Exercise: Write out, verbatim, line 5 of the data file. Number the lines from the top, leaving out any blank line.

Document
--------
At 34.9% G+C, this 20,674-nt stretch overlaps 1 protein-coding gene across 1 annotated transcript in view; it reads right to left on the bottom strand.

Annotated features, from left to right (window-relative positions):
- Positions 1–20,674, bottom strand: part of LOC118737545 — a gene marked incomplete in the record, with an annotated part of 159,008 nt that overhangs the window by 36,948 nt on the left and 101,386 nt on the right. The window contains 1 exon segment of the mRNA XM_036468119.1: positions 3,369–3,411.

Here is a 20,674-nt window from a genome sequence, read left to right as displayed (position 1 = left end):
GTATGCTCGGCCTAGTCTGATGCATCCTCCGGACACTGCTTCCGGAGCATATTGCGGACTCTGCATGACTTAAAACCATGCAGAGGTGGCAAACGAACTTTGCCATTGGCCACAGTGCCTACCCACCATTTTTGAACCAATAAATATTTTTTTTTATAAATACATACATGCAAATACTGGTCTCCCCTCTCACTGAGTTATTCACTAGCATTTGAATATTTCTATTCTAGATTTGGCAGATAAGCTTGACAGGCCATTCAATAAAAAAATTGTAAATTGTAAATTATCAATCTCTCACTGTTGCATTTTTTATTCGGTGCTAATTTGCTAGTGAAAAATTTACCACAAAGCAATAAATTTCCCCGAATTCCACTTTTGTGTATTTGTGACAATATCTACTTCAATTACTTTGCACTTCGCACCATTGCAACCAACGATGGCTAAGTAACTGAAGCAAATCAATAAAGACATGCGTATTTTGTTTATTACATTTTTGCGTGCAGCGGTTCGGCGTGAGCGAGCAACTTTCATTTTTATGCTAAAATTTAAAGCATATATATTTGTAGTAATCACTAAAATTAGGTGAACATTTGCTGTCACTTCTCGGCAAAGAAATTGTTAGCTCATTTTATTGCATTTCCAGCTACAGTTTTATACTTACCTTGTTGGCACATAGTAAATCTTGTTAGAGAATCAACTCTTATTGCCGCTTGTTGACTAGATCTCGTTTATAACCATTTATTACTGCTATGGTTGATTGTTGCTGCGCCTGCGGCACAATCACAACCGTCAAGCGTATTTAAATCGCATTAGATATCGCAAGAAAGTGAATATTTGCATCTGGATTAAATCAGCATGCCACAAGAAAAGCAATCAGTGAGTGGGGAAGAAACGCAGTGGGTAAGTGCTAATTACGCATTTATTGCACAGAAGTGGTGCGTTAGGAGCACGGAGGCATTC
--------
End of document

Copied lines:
GTATGCTCGGCCTAGTCTGATGCATCCTCCGGACACTGCTTCCGGAGCATATTGCGGACTCTGCATGACTTAAAACCATGCAGAGGTGGCAAACGAACTTTGCCATTGGCCACAGTGCCTACCCACCATTTTTGAACCAATAAATATTTTTTTTTATAAATACATACATGCAAATACTGGTCTCCCCTCTCACTGAGTTATTCACTAGCATTTGAATATTTCTATTCTAGATTTGGCAGATAAGCTTGACAGGCCATTCAATAAAAAAATTGTAAATTGTAAATTATCAATCTCTCACTGTTGCATTTTTTATTCGGTGCTAATTTGCTAGTGAAAAATTTACCACAAAGCAATAAATTTCCCCGAATTCCACTTTTGTGTATTTGTGACAATATCTACTTCAATTACTTTGCACTTCGCACCATTGCAACCAACGATGGCTAAGTAACTGAAGCAAATCAATAAAGACATGCGTATTTTGTTTATTACATTTTTGCGTGCAGCGGTTCGGCGTGAGCGAGCAACTTTCATTTTTATGCTAAAATTTAAAGCATATATATTTGTAGTAATCACTAAAATTAGGTGAACATTTGCTGTCACTTCTCGGCAAAGAAATTGTTAGCTCATTTTATTGCATTTCCAGCTACAGTTTTATACTTACCTTGTTGGCACATAGTAAATCTTGTTAGAGAATCAACTCTTATTGCCGCTTGTTGACTAGATCTCGTTTATAACCATTTATTACTGCTATGGTTGATTGTTGCTGCGCCTGCGGCACAATCACAACCGTCAAGCGTATTTAAATCGCATTAGATATCGCAAGAAAGTGAATATTTGCATCTGGATTAAATCAGCATGCCACAAGAAAAGCAATCAGTGAGTGGGGAAGAAACGCAGTGGGTAAGTGCTAATTACGCATTTATTGCACAGAAGTGGTGCGTTAGGAGCACGGAGGCATTC